What he had seen couldn’t have been alive, what appeared to be another mannequin. This one was in the shape of a large dog or other quadruped, but with the face of a grinning dead man with what had looked like clown or mime makeup and wild eyes.
Despite the impossibility, Greg was certain those eyes had an owner.
And he was positive that they were looking at him.
Greg locked up the attic after that, and when the power went out again after wards, this time it was during the day, and he knew at that time that what was going on had to be supernatural, or have some sort of otherworldly origin.
The blackness was all-encompassing, and as Greg made his way through the upper floor, the ground became something else. It sloshed and squished beneath his feet, and when Greg reached his hand out to feel his way through, he yanked them back in disgust and terror.
Gregory Nathan, a grown man of 42-years, began to weep. What was going on? He attempted to get his flashlight working, secretly hoping it wouldn’t work and he wouldn’t have to face this terrifying nightmare reality head-on.
As he struggled with the light, he felt slimy substances brushing against the skin of his arms. He felt hands grabbing at him. Then, claws - scraping against his arms and shoulders. A long tendril brushed across his leg and another up the back of his shirt.
"Oh my God!"
Another wrapped around his arm, jerking him backward, almost dropping his flashlight. Others similarly did this, with one even protruding down the back of his pants and along his crack, threatening entry.
"Oh God, what the fuck!?"
His light worked for a second.
Greg screamed in terror and fainted.
Greg couldn’t bring himself to tell Dan about the being things that came with the aggressively strange and different darkness, different from any other darkness he had experienced, and he couldn’t remember what the things looked like, or even what he’d seen with his flashlight. “So, what is it?” inquired Dan shakily.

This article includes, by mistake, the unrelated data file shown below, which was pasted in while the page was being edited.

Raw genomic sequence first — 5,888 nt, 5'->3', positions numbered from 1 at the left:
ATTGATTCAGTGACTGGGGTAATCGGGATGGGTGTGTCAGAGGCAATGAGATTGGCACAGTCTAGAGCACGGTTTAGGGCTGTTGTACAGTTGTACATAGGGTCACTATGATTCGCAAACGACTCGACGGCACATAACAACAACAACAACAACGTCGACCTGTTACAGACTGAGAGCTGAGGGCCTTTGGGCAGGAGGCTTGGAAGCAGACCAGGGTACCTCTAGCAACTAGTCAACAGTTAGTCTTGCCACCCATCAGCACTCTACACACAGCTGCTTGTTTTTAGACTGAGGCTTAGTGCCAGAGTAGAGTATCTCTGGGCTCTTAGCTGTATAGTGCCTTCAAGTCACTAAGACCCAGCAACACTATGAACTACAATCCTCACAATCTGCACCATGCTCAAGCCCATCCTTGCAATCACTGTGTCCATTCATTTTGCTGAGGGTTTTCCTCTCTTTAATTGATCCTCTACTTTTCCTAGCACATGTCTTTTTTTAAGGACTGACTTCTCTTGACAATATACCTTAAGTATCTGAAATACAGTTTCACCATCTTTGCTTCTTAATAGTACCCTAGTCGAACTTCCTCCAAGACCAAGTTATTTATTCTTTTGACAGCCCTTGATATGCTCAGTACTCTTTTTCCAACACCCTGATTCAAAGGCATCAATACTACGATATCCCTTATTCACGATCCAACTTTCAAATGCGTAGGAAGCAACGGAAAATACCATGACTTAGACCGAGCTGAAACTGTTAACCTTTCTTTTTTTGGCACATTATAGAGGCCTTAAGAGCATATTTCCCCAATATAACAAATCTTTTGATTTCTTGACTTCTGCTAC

“I don’t know,” he said, “but, it’s a theory I have that this satellite is broadcasting a wavelength that directly interfaces with the consciousness of the occupants of this station. It happened with Nikola Tesla back in 1899. It happened with Jorgan Hals here three decades later. Both reported ‘natural extraterrestrial repeating sources’ and ‘long-delayed echoes’ heard during the 1899 radio experiments and again thirty years later, here. To this day those reports remain a mystery.”
The darkness almost seemed to respond to Greg’s explanation, appearing to grow deeper and more prescient, as though it were alive. The gurgling snarl returned, closer. It was in the room.
“Ignore it. You have to ignore it,” Greg rasped. The snarling escalated, steadily increasing until it ceased once again. “See? That’s the only way to get it to go away. You have to focus. Focus on me, Dan.” Dan did so, even going so far as to look in Greg’s direction.
“Why did I let you talk me into this?” Dan asked after a few moments of silence. Another minute or two elapsed before Dan asked, “When is the power going to come back on?”
He felt Greg’s breathing, but he wasn’t answering.
Then… gurgling. Snarling. Right next to his face.
The lights came back on.
A towering, monstrous humanoid stood over him, grinning.
Written by D. Compton Ambrose